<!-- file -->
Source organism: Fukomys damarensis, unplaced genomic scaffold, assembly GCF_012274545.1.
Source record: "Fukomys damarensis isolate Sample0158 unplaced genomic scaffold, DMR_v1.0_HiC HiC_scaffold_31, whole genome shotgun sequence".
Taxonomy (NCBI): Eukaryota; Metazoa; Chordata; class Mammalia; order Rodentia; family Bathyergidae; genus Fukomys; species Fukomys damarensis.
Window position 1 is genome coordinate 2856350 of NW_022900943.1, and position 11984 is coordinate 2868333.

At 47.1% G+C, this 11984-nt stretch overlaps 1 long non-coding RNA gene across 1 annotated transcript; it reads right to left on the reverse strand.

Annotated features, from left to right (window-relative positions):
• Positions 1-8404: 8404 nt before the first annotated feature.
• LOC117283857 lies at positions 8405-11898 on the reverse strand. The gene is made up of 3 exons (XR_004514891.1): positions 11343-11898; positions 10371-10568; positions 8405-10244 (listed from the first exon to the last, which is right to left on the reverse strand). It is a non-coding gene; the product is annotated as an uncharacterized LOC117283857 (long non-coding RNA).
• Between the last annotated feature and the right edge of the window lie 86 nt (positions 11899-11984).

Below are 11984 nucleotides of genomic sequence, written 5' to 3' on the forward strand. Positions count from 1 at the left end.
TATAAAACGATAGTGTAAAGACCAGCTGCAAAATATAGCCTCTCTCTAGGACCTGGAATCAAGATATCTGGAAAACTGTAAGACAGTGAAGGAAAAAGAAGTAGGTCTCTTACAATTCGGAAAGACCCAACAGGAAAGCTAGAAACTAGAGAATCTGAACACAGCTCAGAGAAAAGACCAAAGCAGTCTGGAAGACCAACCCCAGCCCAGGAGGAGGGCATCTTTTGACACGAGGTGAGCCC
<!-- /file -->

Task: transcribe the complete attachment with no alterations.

Source organism: Fukomys damarensis, unplaced genomic scaffold, assembly GCF_012274545.1.
Source record: "Fukomys damarensis isolate Sample0158 unplaced genomic scaffold, DMR_v1.0_HiC HiC_scaffold_31, whole genome shotgun sequence".
Taxonomy (NCBI): Eukaryota; Metazoa; Chordata; class Mammalia; order Rodentia; family Bathyergidae; genus Fukomys; species Fukomys damarensis.
Window position 1 is genome coordinate 2856350 of NW_022900943.1, and position 11984 is coordinate 2868333.

At 47.1% G+C, this 11984-nt stretch overlaps 1 long non-coding RNA gene across 1 annotated transcript; it reads right to left on the reverse strand.

Annotated features, from left to right (window-relative positions):
• Positions 1-8404: 8404 nt before the first annotated feature.
• LOC117283857 lies at positions 8405-11898 on the reverse strand. The gene is made up of 3 exons (XR_004514891.1): positions 11343-11898; positions 10371-10568; positions 8405-10244 (listed from the first exon to the last, which is right to left on the reverse strand). It is a non-coding gene; the product is annotated as an uncharacterized LOC117283857 (long non-coding RNA).
• Between the last annotated feature and the right edge of the window lie 86 nt (positions 11899-11984).

Below are 11984 nucleotides of genomic sequence, written 5' to 3' on the forward strand. Positions count from 1 at the left end.
TATAAAACGATAGTGTAAAGACCAGCTGCAAAATATAGCCTCTCTCTAGGACCTGGAATCAAGATATCTGGAAAACTGTAAGACAGTGAAGGAAAAAGAAGTAGGTCTCTTACAATTCGGAAAGACCCAACAGGAAAGCTAGAAACTAGAGAATCTGAACACAGCTCAGAGAAAAGACCAAAGCAGTCTGGAAGACCAACCCCAGCCCAGGAGGAGGGCATCTTTTGACACGAGGTGAGCCC